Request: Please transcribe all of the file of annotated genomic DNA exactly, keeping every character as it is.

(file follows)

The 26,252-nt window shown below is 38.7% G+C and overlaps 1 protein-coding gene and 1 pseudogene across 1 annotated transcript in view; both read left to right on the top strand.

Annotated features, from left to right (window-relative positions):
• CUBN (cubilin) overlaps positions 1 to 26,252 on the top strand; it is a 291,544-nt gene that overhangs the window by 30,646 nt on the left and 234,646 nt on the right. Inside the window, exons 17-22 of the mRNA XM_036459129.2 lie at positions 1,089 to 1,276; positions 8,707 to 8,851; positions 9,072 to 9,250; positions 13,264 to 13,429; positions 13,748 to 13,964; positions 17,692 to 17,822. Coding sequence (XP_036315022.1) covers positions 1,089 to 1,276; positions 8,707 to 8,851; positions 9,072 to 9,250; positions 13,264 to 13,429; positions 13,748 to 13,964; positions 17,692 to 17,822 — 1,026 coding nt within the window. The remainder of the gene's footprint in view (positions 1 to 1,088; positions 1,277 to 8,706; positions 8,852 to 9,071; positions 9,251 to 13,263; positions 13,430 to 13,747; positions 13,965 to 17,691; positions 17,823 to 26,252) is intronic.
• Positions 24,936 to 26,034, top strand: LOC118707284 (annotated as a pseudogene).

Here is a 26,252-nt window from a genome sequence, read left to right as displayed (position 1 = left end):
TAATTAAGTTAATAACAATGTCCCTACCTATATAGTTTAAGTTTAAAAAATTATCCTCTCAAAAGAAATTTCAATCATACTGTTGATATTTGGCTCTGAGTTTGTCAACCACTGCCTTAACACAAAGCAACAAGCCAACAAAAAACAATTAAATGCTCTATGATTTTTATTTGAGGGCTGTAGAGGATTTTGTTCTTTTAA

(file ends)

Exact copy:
The 26,252-nt window shown below is 38.7% G+C and overlaps 1 protein-coding gene and 1 pseudogene across 1 annotated transcript in view; both read left to right on the top strand.

Annotated features, from left to right (window-relative positions):
• CUBN (cubilin) overlaps positions 1 to 26,252 on the top strand; it is a 291,544-nt gene that overhangs the window by 30,646 nt on the left and 234,646 nt on the right. Inside the window, exons 17-22 of the mRNA XM_036459129.2 lie at positions 1,089 to 1,276; positions 8,707 to 8,851; positions 9,072 to 9,250; positions 13,264 to 13,429; positions 13,748 to 13,964; positions 17,692 to 17,822. Coding sequence (XP_036315022.1) covers positions 1,089 to 1,276; positions 8,707 to 8,851; positions 9,072 to 9,250; positions 13,264 to 13,429; positions 13,748 to 13,964; positions 17,692 to 17,822 — 1,026 coding nt within the window. The remainder of the gene's footprint in view (positions 1 to 1,088; positions 1,277 to 8,706; positions 8,852 to 9,071; positions 9,251 to 13,263; positions 13,430 to 13,747; positions 13,965 to 17,691; positions 17,823 to 26,252) is intronic.
• Positions 24,936 to 26,034, top strand: LOC118707284 (annotated as a pseudogene).

Here is a 26,252-nt window from a genome sequence, read left to right as displayed (position 1 = left end):
TAATTAAGTTAATAACAATGTCCCTACCTATATAGTTTAAGTTTAAAAAATTATCCTCTCAAAAGAAATTTCAATCATACTGTTGATATTTGGCTCTGAGTTTGTCAACCACTGCCTTAACACAAAGCAACAAGCCAACAAAAAACAATTAAATGCTCTATGATTTTTATTTGAGGGCTGTAGAGGATTTTGTTCTTTTAA